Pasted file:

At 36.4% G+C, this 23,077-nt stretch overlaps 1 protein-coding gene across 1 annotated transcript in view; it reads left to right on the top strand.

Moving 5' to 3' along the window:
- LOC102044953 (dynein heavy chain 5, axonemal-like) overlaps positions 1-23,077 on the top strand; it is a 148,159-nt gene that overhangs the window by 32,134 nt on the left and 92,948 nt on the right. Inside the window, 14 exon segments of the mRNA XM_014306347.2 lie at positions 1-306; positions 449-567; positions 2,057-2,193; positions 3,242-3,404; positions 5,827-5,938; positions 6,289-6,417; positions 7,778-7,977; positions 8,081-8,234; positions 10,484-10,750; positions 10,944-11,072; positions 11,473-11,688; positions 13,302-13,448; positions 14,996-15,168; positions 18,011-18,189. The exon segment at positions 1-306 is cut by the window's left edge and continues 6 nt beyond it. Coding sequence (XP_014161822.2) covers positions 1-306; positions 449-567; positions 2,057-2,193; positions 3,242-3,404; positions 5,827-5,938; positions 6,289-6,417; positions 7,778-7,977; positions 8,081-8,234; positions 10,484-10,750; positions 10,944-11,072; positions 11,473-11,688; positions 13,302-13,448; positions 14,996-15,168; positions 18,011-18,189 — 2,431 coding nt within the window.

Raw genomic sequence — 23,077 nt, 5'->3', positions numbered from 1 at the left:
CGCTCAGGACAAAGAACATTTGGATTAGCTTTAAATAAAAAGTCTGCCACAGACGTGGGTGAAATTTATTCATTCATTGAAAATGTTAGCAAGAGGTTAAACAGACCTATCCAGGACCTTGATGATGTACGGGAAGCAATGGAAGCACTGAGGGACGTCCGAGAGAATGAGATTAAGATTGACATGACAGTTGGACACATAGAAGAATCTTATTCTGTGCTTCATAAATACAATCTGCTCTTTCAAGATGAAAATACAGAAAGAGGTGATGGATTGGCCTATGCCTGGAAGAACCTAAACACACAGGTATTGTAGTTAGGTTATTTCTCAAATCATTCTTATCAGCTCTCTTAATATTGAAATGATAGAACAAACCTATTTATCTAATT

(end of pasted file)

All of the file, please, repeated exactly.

At 36.4% G+C, this 23,077-nt stretch overlaps 1 protein-coding gene across 1 annotated transcript in view; it reads left to right on the top strand.

Moving 5' to 3' along the window:
- LOC102044953 (dynein heavy chain 5, axonemal-like) overlaps positions 1-23,077 on the top strand; it is a 148,159-nt gene that overhangs the window by 32,134 nt on the left and 92,948 nt on the right. Inside the window, 14 exon segments of the mRNA XM_014306347.2 lie at positions 1-306; positions 449-567; positions 2,057-2,193; positions 3,242-3,404; positions 5,827-5,938; positions 6,289-6,417; positions 7,778-7,977; positions 8,081-8,234; positions 10,484-10,750; positions 10,944-11,072; positions 11,473-11,688; positions 13,302-13,448; positions 14,996-15,168; positions 18,011-18,189. The exon segment at positions 1-306 is cut by the window's left edge and continues 6 nt beyond it. Coding sequence (XP_014161822.2) covers positions 1-306; positions 449-567; positions 2,057-2,193; positions 3,242-3,404; positions 5,827-5,938; positions 6,289-6,417; positions 7,778-7,977; positions 8,081-8,234; positions 10,484-10,750; positions 10,944-11,072; positions 11,473-11,688; positions 13,302-13,448; positions 14,996-15,168; positions 18,011-18,189 — 2,431 coding nt within the window.

Raw genomic sequence — 23,077 nt, 5'->3', positions numbered from 1 at the left:
CGCTCAGGACAAAGAACATTTGGATTAGCTTTAAATAAAAAGTCTGCCACAGACGTGGGTGAAATTTATTCATTCATTGAAAATGTTAGCAAGAGGTTAAACAGACCTATCCAGGACCTTGATGATGTACGGGAAGCAATGGAAGCACTGAGGGACGTCCGAGAGAATGAGATTAAGATTGACATGACAGTTGGACACATAGAAGAATCTTATTCTGTGCTTCATAAATACAATCTGCTCTTTCAAGATGAAAATACAGAAAGAGGTGATGGATTGGCCTATGCCTGGAAGAACCTAAACACACAGGTATTGTAGTTAGGTTATTTCTCAAATCATTCTTATCAGCTCTCTTAATATTGAAATGATAGAACAAACCTATTTATCTAATT